Jennifer Dixon asks how the NHS long-term plan can support efforts to reduce emergency admissions from care homes.
The NHS long-term plan is strong on plans to reduce avoidable ill health and subsequent use of the NHS, with efforts to coordinate care better for individuals at highest risk of emergency admission taking centre stage.
A key element is the enhanced health in care homes initiative, which followed an initial set of NHS vanguard sites announced in the Five year forward view for the NHS in England back in 2014.
Several years on, what’s the progress? And what should happen next?
Before progress, some background. The number of older people in the UK population is rising, and more and more of those have chronic illnesses, needing extra support.
Cuts to social care spending mean local authorities have tightened eligibility requirements so only the most needy older people receive publicly funded social care. And cuts in the price paid for care by local authorities has meant belt-tightening by care home providers, impinging on staffing levels and quality of care.
On the NHS side, investment in primary and community services needed to help support older people stay well at home has lagged behind that in hospitals, which the NHS long-term plan aims to address. While the promised green paper on social care hasn’t materialised, early comments by Boris Johnson suggest an opportunity for action.
Older people (over 65 years) living in care homes (300,000 to 350,000 people at any one time) are among the highest risk group for avoidable ill health and use of the NHS. About 70 per cent have dementia or severe memory problems. Half live in residential care homes and half – with higher needs – in nursing homes.
Together they comprise about 3 per cent of the total population aged 65 or older but 7.9 per cent of the overall number of emergency admissions.
Recent analysis by the Improvement Analytics Unit (a partnership between the Health Foundation and NHS England) explored the types of clinical conditions older people are admitted for (such as urinary tract infections, respiratory infections, fractures and sprains), and found that about four in 10 admissions are potentially avoidable with more timely and effective care.
Good evidence of interventions in care homes that reduce emergency admissions is vanishingly small. The IAU analysed four such interventions where enhanced support initiatives associated with the NHS’ new care models programme had been implemented – in Rushcliffe, Sutton, Nottingham and Wakefield.
The fear by staff in residential care homes may be due to no experienced support due to staff shortages, a lack of skills in the face of complex needs, staff churn, poor staff development, all compounded by worries about regulation or potential litigation
Using innovative analytical methods they found promising early results: decreases in emergency admissions of up to 23 per cent, in avoidable emergency admissions of up to 27 per cent, and in accident and emergency attendances of up to 29 per cent.
Some of the key elements that contributed to these successes included high quality multidisciplinary teamwork, better access to the same GP, linked information flows between social care and the NHS, and better use of technology in care homes to monitor vital signs and provide care home staff with easier access to clinical advice.
So where next? Rolling out the enhanced care in care homes framework across England must be the right move by NHS England, as is the plan to boost investment in primary and community care to support it.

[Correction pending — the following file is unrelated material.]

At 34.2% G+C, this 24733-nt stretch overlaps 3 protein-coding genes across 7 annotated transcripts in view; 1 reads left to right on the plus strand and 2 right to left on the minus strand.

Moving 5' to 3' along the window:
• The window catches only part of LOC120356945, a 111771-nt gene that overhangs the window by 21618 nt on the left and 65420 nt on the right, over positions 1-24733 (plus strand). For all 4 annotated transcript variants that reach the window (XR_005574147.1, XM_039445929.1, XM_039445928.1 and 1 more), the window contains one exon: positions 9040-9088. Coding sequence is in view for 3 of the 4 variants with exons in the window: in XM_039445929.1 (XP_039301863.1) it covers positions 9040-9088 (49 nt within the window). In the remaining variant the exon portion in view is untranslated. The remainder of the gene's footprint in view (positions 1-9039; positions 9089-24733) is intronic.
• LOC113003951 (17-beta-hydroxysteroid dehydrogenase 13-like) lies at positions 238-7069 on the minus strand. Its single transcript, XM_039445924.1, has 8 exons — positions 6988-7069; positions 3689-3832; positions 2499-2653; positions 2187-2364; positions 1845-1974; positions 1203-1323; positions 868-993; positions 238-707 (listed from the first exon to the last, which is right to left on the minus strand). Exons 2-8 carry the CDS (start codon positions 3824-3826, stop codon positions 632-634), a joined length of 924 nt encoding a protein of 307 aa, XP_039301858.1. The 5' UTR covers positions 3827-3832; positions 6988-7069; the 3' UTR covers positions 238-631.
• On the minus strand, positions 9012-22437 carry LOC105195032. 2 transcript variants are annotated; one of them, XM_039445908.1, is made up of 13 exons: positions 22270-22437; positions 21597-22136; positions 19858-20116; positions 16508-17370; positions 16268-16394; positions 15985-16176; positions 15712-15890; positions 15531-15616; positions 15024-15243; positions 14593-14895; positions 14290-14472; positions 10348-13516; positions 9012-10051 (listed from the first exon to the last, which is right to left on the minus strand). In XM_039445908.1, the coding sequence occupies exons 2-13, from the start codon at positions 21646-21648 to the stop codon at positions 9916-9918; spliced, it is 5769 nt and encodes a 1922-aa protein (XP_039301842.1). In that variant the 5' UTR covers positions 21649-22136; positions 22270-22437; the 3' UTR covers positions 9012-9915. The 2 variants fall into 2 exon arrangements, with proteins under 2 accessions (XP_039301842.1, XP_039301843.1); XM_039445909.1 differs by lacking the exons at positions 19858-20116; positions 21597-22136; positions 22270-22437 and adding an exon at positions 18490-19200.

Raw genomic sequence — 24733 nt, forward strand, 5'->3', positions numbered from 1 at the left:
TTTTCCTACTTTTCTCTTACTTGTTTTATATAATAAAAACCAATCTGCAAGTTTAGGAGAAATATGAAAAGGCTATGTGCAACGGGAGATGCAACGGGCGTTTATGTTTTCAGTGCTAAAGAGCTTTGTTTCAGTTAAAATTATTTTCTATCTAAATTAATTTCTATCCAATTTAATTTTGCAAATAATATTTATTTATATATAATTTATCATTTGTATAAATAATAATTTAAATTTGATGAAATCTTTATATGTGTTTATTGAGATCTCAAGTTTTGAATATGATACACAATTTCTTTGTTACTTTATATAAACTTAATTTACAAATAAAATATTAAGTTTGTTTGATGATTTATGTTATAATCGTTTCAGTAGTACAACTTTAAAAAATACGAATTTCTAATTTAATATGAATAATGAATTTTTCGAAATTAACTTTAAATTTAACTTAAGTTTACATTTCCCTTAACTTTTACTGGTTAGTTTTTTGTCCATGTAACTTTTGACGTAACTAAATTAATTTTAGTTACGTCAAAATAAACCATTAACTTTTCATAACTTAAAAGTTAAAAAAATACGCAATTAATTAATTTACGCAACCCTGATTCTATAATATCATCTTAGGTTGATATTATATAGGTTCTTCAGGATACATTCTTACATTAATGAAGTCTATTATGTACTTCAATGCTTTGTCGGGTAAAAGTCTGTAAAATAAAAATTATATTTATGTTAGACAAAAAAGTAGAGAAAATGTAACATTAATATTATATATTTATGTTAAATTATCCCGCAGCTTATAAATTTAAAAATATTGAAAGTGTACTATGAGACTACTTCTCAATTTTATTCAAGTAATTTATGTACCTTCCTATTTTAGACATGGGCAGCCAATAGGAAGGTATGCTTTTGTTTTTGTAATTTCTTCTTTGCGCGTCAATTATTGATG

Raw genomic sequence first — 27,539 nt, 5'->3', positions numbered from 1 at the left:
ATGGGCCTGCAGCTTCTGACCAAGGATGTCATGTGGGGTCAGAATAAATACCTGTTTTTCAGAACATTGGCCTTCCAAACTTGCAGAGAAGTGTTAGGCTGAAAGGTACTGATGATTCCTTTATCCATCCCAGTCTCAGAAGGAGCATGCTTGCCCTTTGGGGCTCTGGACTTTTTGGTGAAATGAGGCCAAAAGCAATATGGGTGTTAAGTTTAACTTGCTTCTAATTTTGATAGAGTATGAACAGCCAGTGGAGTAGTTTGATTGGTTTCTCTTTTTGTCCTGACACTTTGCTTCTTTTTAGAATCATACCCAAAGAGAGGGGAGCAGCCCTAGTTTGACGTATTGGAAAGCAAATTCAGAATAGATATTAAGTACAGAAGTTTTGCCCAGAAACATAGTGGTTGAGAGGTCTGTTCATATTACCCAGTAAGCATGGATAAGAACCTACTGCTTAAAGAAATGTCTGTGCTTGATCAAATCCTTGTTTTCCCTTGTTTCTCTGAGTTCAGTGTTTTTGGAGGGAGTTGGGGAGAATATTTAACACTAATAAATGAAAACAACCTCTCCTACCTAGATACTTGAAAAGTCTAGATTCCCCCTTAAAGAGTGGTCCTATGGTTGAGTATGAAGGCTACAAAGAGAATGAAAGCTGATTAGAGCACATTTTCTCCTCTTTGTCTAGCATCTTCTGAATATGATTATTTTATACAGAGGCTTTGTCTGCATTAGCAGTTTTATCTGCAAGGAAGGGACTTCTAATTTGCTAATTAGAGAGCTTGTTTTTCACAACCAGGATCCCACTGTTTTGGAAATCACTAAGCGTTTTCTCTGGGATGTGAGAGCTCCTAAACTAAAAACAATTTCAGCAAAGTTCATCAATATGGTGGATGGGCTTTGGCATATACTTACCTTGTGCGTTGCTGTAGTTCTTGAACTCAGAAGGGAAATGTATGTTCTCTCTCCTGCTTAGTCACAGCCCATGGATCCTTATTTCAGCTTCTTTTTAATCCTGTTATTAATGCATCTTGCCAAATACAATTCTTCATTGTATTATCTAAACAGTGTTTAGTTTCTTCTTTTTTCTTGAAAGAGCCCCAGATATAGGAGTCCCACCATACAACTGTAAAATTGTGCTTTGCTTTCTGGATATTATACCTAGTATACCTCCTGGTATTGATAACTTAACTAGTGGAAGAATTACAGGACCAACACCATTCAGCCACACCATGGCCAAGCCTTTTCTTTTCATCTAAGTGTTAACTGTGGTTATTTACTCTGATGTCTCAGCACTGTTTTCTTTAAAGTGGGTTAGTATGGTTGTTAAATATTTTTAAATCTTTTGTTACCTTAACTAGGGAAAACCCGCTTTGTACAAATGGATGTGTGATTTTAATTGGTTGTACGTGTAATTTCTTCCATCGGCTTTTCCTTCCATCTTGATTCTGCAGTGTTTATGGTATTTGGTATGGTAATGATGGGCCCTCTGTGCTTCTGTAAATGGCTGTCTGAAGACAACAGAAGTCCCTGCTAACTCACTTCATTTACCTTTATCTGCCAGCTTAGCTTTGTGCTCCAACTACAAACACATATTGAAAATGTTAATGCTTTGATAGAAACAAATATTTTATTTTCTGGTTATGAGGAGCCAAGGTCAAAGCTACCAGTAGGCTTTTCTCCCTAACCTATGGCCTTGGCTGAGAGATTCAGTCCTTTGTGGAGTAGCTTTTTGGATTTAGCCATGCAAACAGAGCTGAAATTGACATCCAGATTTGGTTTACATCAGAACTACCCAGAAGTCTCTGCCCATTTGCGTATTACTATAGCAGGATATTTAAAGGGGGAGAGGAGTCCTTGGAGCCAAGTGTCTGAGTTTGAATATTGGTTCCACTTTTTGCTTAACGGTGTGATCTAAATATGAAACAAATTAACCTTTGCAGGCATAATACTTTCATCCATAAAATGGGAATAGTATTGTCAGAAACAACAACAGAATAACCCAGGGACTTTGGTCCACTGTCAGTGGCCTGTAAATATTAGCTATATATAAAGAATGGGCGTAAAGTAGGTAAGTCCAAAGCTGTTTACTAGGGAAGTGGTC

But unsurprisingly the IAU’s analysis, and that by others, shows that results take time to achieve (five years isn’t unrealistic) and need constant effort.
If the investment materialises, success – ie a significant dent in the growth of emergency admissions – will still be a heavy lift. Plugging gaps in staff shortages is first in line for attention.
Technology and other kit will help. But the need for top quality management to support teams on the ground is the other big area for attention and investment should be over the next five years. Belatedly the long-term plan and NHS People Plan explicitly recognise this.
Some kind of settlement may be in the offing for social care, let’s see. Just meeting demand pressures by 2023-24 will need £2.7bn, or £4.4bn if staff pay is boosted in line with that in the NHS.
Improving access to state-funded social care to the level in 2010 would add another cool £10.3bn or £12.5bn with boosted staff pay. Capping lifetime care costs at £75,000, based on the Dilnot recommendations, another £2bn by 2023-24.
Whatever the immediate solution, the IAU’s analysis found that use of NHS emergency care is higher from people in residential care homes than from nursing homes. This is intriguing and deserves further investigation.
When reading a recent online piece on social care I was drawn to the observations of a reader who posted about the care of their father who lived his last few years in a care home: “Neither the managers or the carers were medically trained so at the slightest sign of ill health an ambulance was called. We spent many an hour sitting in casualty because the care home staff were too frightened and reluctant to take on the responsibility of assessing his needs.”
This fear by staff in residential care homes may be due to no experienced support due to staff shortages, a lack of skills in the face of complex needs, staff churn, poor staff development, all compounded by worries about regulation or potential litigation.
This is a complex web of issues, which again needs a lot of attention: principally getting in the right numbers of staff, keeping them and skilling them up.
This kind of strategy doesn’t make headlines like fancy technology. But it needs to be the prime focus of attention and investment over the next five years if the long-term plan is to deliver.